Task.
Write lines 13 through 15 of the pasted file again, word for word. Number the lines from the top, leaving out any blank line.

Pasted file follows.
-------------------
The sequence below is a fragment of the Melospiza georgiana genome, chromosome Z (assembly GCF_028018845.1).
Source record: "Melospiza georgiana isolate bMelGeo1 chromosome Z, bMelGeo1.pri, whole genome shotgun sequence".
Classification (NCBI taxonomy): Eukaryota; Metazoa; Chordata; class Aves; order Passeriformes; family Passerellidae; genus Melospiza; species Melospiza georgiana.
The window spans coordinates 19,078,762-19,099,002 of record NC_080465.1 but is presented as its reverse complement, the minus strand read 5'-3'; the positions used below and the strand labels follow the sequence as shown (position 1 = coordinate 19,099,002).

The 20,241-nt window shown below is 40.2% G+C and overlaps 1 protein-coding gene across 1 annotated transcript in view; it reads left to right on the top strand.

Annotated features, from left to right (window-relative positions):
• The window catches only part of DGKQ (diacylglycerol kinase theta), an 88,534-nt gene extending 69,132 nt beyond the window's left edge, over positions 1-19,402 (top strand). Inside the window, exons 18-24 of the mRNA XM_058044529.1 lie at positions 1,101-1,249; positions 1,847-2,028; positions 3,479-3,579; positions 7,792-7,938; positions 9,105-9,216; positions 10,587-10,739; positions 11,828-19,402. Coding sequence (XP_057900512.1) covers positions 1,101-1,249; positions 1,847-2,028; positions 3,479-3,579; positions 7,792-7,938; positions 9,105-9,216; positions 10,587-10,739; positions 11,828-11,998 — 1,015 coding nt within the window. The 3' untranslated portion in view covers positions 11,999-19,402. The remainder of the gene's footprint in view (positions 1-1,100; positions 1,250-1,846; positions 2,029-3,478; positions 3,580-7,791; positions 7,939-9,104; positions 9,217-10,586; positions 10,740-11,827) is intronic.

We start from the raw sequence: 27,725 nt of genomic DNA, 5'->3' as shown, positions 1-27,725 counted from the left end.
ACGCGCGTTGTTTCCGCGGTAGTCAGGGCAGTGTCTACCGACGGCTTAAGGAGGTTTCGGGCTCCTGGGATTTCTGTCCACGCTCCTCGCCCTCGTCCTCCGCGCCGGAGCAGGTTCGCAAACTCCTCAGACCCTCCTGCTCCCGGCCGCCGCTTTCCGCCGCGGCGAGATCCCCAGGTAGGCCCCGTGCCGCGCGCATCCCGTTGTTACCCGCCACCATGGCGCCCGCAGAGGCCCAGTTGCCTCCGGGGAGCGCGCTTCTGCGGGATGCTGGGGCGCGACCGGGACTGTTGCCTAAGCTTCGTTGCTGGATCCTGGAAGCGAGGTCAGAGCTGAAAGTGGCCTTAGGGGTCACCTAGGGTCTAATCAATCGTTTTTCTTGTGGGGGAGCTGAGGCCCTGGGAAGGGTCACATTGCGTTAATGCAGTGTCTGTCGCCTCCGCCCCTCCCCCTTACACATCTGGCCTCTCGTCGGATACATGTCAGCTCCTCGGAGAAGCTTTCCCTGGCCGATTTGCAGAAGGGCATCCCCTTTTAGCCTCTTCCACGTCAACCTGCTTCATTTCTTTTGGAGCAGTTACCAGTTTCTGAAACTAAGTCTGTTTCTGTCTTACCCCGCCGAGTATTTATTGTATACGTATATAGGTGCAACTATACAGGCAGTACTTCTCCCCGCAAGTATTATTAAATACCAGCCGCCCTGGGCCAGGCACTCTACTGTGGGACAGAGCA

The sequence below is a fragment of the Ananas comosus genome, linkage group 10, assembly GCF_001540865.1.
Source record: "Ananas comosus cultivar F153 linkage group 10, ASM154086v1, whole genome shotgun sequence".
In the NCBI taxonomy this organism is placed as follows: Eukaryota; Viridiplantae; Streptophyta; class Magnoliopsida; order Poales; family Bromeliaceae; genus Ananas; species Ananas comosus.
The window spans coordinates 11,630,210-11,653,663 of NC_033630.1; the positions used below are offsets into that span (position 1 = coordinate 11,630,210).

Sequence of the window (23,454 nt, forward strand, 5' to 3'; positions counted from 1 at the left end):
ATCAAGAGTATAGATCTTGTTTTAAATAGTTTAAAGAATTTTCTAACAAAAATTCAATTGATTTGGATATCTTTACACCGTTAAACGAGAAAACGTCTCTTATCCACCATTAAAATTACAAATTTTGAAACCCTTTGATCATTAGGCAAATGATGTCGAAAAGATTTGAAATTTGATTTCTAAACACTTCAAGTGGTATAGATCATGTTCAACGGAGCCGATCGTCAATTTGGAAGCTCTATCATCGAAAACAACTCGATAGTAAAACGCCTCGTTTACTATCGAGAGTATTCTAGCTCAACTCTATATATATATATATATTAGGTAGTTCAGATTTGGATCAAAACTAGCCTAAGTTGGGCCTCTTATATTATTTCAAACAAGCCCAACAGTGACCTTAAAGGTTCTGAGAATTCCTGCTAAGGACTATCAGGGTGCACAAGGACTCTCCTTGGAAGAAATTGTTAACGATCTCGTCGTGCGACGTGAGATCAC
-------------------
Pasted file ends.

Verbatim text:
The window spans coordinates 11,630,210-11,653,663 of NC_033630.1; the positions used below are offsets into that span (position 1 = coordinate 11,630,210).

Sequence of the window (23,454 nt, forward strand, 5' to 3'; positions counted from 1 at the left end):
ATCAAGAGTATAGATCTTGTTTTAAATAGTTTAAAGAATTTTCTAACAAAAATTCAATTGATTTGGATATCTTTACACCGTTAAACGAGAAAACGTCTCTTATCCACCATTAAAATTACAAATTTTGAAACCCTTTGATCATTAGGCAAATGATGTCGAAAAGATTTGAAATTTGATTTCTAAACACTTCAAGTGGTATAGATCATGTTCAACGGAGCCGATCGTCAATTTGGAAGCTCTATCATCGAAAACAACTCGATAGTAAAACGCCTCGTTTACTATCGAGAGTATTCTAGCTCAACTCTATATATATATATATATTAGGTAGTTCAGATTTGGATCAAAACTAGCCTAAGTTGGGCCTCTTATATTATTTCAAACAAGCCCAACAGTGACCTTAAAGGTTCTGAGAATTCCTGCTAAGGACTATCAGGGTGCACAAGGACTCTCCTTGGAAGAAATTGTTAACGATCTCGTCGTGCGACGTGAGATCAC